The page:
Update on Data Centers in Culpeper and Invite to Upcoming Rooftop Solar Lecture

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aerial photo of fields, trees and large pond with mountains and sunset in background
Rural Brandy Station in Culpeper, possible future home of the XX Tech Park. Photo by Hugh Kenny/PEC

Dear Supporter,

It’s been a whirlwind spring in Culpeper, and I’m writing today to share some good news, some hopeful developments in our continued fight against the relentless industrialization of Culpeper by the data center industry, and an invitation to our ongoing lecture series at the Culpeper County Library.

Further in this email, you’ll find more details on the following: the Culpeper Battlefields State Park opening; the County Planning Commission’s recommendation of denial for the XX Tech Park in Brandy Station; the Board of Supervisors’ latest action on the proposed Keyser Farm data center campus; and an unexpected development in our continued fight against the Copper Ridge data center campus in the Town of Culpeper.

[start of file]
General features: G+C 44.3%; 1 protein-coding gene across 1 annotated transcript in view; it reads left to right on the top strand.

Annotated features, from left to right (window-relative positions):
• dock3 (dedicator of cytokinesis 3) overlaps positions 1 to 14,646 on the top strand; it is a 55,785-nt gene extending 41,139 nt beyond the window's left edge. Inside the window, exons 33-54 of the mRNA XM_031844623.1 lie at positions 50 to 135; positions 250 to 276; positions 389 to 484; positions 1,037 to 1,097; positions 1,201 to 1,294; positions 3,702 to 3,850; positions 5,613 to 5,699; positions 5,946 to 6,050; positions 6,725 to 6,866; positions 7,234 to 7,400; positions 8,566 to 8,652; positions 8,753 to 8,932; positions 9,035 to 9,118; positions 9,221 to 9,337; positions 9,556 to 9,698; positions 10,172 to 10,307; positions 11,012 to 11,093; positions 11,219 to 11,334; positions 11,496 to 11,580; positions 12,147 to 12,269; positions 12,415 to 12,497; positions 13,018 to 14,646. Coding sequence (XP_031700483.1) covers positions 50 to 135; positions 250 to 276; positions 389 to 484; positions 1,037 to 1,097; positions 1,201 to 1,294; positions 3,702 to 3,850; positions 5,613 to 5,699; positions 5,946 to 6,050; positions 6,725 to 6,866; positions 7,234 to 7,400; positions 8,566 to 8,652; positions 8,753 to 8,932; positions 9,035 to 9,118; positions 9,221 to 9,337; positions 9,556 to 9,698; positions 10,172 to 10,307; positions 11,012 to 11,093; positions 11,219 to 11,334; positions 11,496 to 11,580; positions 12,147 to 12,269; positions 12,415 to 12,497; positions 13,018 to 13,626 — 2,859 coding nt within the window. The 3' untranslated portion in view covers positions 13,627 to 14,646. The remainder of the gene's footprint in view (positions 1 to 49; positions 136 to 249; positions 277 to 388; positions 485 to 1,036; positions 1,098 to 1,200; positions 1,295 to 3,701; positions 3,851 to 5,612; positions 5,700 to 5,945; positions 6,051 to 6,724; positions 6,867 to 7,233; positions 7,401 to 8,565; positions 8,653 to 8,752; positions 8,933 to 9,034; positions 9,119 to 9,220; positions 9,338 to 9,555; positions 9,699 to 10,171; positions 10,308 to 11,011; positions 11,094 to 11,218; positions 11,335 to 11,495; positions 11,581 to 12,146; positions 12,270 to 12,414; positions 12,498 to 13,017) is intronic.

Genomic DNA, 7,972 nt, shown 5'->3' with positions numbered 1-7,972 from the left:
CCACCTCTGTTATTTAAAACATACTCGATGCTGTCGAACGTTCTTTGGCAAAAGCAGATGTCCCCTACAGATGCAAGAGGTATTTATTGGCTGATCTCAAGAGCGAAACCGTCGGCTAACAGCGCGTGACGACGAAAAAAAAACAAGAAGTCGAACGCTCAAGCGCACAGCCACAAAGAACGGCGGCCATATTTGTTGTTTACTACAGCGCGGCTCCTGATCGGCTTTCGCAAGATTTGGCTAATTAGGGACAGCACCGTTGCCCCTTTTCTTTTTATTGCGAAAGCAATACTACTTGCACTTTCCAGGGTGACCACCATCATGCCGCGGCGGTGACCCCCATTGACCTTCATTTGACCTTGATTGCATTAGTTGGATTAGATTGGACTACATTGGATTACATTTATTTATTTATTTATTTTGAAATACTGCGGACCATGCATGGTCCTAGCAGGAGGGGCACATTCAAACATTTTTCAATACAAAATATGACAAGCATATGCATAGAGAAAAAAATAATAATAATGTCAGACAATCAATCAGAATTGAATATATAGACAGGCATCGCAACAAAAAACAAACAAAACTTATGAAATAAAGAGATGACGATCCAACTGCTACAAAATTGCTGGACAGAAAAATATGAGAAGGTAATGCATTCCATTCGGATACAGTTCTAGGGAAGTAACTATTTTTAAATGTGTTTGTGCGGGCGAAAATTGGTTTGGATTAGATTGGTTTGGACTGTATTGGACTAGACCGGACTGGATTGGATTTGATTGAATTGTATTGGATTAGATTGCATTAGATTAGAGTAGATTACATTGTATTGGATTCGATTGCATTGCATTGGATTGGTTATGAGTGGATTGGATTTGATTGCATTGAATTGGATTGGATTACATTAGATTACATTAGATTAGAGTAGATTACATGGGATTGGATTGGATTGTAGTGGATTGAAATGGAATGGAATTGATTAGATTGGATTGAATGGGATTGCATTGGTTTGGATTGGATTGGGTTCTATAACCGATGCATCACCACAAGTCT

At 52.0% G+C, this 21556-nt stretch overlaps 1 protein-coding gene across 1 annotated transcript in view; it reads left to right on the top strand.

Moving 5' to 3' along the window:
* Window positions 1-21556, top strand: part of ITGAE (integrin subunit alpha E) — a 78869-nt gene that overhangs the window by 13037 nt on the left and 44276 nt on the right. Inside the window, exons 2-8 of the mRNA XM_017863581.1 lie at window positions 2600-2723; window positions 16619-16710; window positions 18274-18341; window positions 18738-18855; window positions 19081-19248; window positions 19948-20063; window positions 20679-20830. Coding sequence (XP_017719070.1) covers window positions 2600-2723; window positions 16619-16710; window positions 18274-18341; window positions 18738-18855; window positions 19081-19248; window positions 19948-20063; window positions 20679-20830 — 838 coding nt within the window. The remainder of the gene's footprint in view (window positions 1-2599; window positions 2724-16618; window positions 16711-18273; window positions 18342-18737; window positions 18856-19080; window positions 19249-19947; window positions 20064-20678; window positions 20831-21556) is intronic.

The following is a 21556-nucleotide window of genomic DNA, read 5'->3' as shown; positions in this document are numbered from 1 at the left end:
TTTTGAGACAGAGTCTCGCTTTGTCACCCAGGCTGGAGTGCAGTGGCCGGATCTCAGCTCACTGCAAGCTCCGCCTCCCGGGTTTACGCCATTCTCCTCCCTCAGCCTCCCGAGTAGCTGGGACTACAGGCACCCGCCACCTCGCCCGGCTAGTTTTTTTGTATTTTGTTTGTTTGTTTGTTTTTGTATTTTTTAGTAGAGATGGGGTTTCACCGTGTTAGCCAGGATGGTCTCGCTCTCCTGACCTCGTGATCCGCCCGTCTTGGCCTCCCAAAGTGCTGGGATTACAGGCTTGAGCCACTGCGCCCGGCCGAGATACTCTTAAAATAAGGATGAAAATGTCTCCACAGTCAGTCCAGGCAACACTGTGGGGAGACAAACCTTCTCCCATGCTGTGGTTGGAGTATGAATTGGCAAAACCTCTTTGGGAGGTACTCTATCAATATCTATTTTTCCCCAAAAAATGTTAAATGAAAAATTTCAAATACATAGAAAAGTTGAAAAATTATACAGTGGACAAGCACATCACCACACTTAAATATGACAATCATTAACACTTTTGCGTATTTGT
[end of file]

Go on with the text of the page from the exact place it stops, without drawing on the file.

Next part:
But first, I want to share an event happening next month at the Culpeper County Library.

Culpeper Lecture Series: Solar for Your Home

If you’ve been thinking about getting solar panels for your home, business or farm, join Ashish Kapoor, PEC’s senior energy & climate advisor at our Culpeper Lecture Series for a discussion on small-scale solar options for homeowners looking to save money, reduce their carbon footprint and gain energy independence. Rooftop or ground solar quickly connects clean energy to the grid, helps our regional energy system and can save homeowners hundreds of thousands of dollars. Tax credits and other financial incentives are available to help you pay for your installation. We will go over all this and more during our lecture! Learn more at pecva.org/librarylectures →

This lecture is part of a free monthly series we’re hosting with Friends of the Rappahannock and the Culpeper County Library. Lectures are held on the second Thursday of each month from 7 – 8 p.m. Next lectures are: Bringing Back Grassland Birds; Conserving Forests for Climate; Tree Planting Programs.